CRANKSHAFT, MAIN BEARINGS, FLYWHEEL & CRANKCASE
The crankshaft is fully counterbalanced and the journals
are induction hardened. The D and DT-466 engines are
also fillet hardened. There are seven main bearings,
with the number - 7 (rear) bearing absorbing the end
thrust. The crankshaft extension at the foreward end
carries the main drive gear, a splined collar (which drives
the lubricating oil pump) and the vibration damper. The
gear and splined collar are a shrink fit and the damper, a
press fit. The damper hole is keyed to the shaft and held
in place by a retainer plate. The flywheel is mounted to
the rear end of the crankshaft. Two seals, one at the
front and one at the rear, prevent leakage of engine
lubricating oil around the ends of the crankshaft.
Bearing caps are furnished with the crankcase and these
support the crankshaft in true alignment. Webs integral
with the crankcase provide the upper half of the main
bearing supports and removable caps provide the lower
support. The caps are held in place with cap screws.
The bearing caps are NOT interchangeable, and each
has a number stamped upon it which signifies its correct
location in the crankcase, as shown in Fig. 3. Number 1
is at the front of the engine.
Figure 3. - Bearing Cap (Top View) Identification
The flywheel Is attached to the rear of the crankshaft. Its
purpose is to oppose and moderate by its inertia any
fluctuations in the speed of the engine. It counteracts
variable torques during the stroke of the engine, and
provides a rotating balance weight that carries the engine
crankshaft over dead centers on the pistons.
It is secured to the end of the crankshaft with bolts. The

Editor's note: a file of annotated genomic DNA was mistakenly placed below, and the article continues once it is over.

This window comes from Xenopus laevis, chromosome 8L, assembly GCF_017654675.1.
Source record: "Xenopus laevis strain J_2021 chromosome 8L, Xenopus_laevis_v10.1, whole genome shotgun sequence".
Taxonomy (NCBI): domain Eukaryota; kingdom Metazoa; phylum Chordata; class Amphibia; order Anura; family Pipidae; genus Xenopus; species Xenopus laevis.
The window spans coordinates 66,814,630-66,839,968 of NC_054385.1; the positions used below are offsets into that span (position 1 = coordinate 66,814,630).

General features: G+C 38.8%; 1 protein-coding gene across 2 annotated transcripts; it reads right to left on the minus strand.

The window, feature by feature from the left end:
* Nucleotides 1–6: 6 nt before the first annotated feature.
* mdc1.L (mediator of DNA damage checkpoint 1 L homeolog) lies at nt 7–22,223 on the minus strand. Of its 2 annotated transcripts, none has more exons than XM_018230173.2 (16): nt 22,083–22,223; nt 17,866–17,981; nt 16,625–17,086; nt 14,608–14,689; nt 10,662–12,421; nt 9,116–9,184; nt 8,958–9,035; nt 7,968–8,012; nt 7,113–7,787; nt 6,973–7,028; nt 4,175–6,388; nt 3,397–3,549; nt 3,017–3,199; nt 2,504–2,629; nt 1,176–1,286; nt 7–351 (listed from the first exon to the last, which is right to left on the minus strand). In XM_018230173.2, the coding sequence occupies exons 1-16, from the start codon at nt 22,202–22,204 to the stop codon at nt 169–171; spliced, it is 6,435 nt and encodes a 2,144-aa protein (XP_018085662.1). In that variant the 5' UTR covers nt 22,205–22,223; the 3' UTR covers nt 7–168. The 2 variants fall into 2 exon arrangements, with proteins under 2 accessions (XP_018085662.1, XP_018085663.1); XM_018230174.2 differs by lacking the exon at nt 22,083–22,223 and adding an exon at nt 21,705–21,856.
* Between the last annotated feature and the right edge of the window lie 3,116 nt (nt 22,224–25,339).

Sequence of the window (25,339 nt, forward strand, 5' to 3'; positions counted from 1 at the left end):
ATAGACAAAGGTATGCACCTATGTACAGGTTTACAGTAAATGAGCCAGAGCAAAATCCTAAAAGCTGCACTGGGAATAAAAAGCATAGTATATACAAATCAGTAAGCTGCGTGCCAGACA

cranking motor drive ring gear is a shrink fit and is
There are two basic crankcases used: one for the 300
Series and one for the 400 Series Engines. The main
differences are the physical dimensions; the 400 Series
case is longer and higher.
All crankcases have seven main bearing areas with the
thrust bearing saddle located at the rear. All cases are
line bored with the caps in place and the bolts tightened
to the specified torque. All caps are marked and are not
interchangeable within the case itself or with other cases.
On Turbocharged engines, each main bearing web has
angled-drilled holes, which are fitted with coolant jet
tubes that direct lubricating oil, under pressure, to the
underside of each piston. A percentage of the lubricating
oil fed to the main bearings passes through milled slots
in the upper half of the bearing shells. The stream of oil
from these jets is a constant flow during all periods of
engine operation. N.A. engine crankcases have the
twelve oil-jet holes plugged with balls.
There are two oil galleries cast into the case; one
handles unfiltered oil from the pump to the cooler and
then from the cooler to the filter base. Oil leaving the
filter enters the second gallery and is distributed to
various points of lubrication throughout the engine. Both
galleries are sealed at the front and rear of the case with
plugs. The camshaft is located directly above these
galleries and is supported on finished bushings pressed
into the case.
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